“Southern fogs calm me as they paint the marshes with their milk-stained fingers. The San Francisco fog is a silver-lined hunter of the predator class, and I always find it troubling. When I awaken to its fog horns, they sound like the exiled whimpering of a city in endless sexual distress.”
Love a travel series with a personality that seems like an old friend? Look no further than catching James May in Italy, he of the motoring shenanigans, on Amazon Prime. Funny and delightful. Something couples could watch without fighting over the remote.
Dinner with Friends (2001) on Binge, starring the lovely Andy McDowell, superb Denis Quaid, slick Greg Kinnear, and edgy Tony Collett, depicts the anatomy of a good marriage and friends in bad relationships. Insightful and real. I highly recommend it.
Gino’s Italian Family Adventure on Binge is a delicious journey with Italian chef Gino D’Acampo and his British family.
Gino’s love for his birth-country, traversing from Sardinia to Naples, is highly addictive. He also proves the world is older than 3,000 years by featuring ancient ruins of structures built even before the Romans or Egyptians.
Teaching his English-speaking children how to pronounce bruschetta: b-r-u-s-k-e-t-t-a, had me in stitches! The fact that he pays homage to my favourite Italian hard cheese, pecorino, which is made from sheep’s milk, was heart-warming. I prefer it to parmesan, mia culpa.
As for magnificent Sardinia, I never got there on my magical visits to Italy, but this is the best virtual tour of this bucket-list island I’ve experienced. I love Gino’s emphasis on the Italian way of life: “Simple. Family, Great Food.” Divino. He even teaches his mother-in-law to pop a cherry. Salute. Chuckle…and Mama loves Gino.
Speaking of travel, I see Tau Game Lodge is offering sublime packages for spring, between September 1 and 20 December 2022 – check it out at http://www.taugamelodge.co.za
With over 250 bird species, Tau Game Lodge in the Madikwe Game Reserve of South Africa, is a birder’s paradise. This is the waterhole, above, where guests observe the endless parade of game and birds – watch out for the opportunistic crocs!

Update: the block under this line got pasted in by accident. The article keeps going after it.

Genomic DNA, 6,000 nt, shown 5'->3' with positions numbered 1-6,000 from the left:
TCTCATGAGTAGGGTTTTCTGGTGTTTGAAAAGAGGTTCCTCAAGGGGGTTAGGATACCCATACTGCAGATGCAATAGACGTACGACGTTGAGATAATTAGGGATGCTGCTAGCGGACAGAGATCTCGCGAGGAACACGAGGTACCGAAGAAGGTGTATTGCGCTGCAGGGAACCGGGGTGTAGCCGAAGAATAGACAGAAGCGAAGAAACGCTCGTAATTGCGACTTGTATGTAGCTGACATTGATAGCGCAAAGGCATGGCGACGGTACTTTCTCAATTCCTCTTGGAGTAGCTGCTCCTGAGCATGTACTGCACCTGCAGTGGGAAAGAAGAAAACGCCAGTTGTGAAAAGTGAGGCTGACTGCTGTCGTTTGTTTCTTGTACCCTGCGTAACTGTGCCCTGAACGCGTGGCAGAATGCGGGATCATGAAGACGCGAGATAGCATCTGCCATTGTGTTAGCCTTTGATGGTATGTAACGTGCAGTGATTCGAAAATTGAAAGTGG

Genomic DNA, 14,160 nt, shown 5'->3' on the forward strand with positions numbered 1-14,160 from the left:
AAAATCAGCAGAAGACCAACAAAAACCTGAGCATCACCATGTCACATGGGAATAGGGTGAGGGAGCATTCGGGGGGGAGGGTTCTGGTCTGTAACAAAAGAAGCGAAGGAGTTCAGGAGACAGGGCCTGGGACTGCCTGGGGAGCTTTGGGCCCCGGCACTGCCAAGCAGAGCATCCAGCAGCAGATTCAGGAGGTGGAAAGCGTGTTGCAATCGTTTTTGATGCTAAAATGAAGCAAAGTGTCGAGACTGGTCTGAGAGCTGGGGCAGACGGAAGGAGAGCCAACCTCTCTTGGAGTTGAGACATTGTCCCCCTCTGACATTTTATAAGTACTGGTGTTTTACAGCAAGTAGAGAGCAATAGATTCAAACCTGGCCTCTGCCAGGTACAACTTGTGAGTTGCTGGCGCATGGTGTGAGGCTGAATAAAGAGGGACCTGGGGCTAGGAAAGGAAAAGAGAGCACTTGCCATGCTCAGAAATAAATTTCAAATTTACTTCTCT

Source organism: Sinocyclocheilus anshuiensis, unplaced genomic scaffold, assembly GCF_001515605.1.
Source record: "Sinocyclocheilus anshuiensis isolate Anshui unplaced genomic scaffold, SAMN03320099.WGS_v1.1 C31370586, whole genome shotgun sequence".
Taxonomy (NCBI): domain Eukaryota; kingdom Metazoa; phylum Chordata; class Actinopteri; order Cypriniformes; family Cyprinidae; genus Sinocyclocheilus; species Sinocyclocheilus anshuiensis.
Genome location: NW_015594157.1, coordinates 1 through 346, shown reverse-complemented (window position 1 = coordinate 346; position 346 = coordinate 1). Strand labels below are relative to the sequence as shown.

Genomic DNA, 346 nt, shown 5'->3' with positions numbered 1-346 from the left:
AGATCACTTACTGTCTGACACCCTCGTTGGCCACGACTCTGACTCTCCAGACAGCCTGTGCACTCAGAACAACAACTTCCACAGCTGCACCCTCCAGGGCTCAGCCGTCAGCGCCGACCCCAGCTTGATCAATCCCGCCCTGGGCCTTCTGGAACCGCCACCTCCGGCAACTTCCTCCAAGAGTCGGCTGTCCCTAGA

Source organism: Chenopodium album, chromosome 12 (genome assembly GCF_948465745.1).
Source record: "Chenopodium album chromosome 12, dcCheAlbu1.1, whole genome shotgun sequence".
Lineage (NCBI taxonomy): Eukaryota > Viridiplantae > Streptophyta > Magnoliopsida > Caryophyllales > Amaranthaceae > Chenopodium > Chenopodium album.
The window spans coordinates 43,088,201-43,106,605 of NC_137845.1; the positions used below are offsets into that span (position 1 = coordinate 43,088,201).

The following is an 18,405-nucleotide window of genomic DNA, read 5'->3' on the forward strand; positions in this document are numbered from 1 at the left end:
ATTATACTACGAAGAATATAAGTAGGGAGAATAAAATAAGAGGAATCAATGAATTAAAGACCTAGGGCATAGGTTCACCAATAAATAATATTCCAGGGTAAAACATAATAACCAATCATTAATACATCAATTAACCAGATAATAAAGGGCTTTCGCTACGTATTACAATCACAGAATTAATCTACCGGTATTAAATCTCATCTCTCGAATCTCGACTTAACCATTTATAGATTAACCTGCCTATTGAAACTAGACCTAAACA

Style is never out of fashion
I recently watched an excellent documentary on Binge, titled American Style. Yes, many will argue the fact that the USA has produced some iconic style over the years. However, many of its designers were trailblazers and will go down in fashion history as world leaders in style.
Remember Grace Kelley and Oleg Cassini? Jacqueline Kennedy and Oleg Cassini? Anyone worth their salt in fashion, immaterial of age, would agree, Halston was a style god. In fact, in this brilliant doco, Halston and his fellow US designers, Bill Blass, Stephen Burrows, Oscar de la Renta and Anne Klein, were the stars in the 1973 Battle of Versailles Fashion Show.
Why? They did not rely on elaborate props and backdrops to show off their designs, but let the garments speak for themselves through design, and the movement of the models, dancing to the beat of contemporary music. A triumph, and the start of an era when models looked like living, breathing, moving people, allowing the garments to flow, instead of looking like deadpan mannequins.
I was a teen model and loved strutting and moving, even dancing, down the catwalk to the rhythm of popular music. It was such fun! We were slim but nobody looked hungry, grumpy, or resembled heroin chic. How could looking like death be depicted as chic? Ever? We had the best time, when choreographing a fashion show was pure art, and fashion was wearable!
So, it’s to these fashion icons I’m paying homage. Freedom of style is a gift to savour. We are presented with seasonal fashion four times a year. We have the freedom to have our own style at any time of year. Can’t remember who said that but I like it.
Paying homage to classic designs that remain winter stars in my cupboard, above. From the black Witchery wrap, to the blue alpaca wool scarf, to Trenery car coats, an old butter-soft leather coat, knitted dresses, hats, heels and the classic trench coat, also Witchery, these items remain forever new as slow-fashion gems. See my IG page for more style tips @Sixty_is_the_new_40
When buying clothes, think about the garments complementing us, and with which existing items in our closet such new pieces might merge successfully. Slow fashion is not just a trend, it is a lifestyle. Find a style that will suit your personality and shape. It need not be followed religiously. We are supposed to break the mould from time to time, otherwise we’d be oh, so boring. Just be authentic and own your look…
My motto this month? Find your superpower, own it, live, be authentic and whilst we will never be everyone’s cup of tea, let’s be our own delicious cuppa – the rest will follow, our tribe will find us!
Cheers to the good life, living our best life. Not there yet? Start planning and projecting. If we start with the easy stuff, like the beauty of nature, the kindness of strangers, the people we care about us and for whom we care deeply, surely the good life will follow…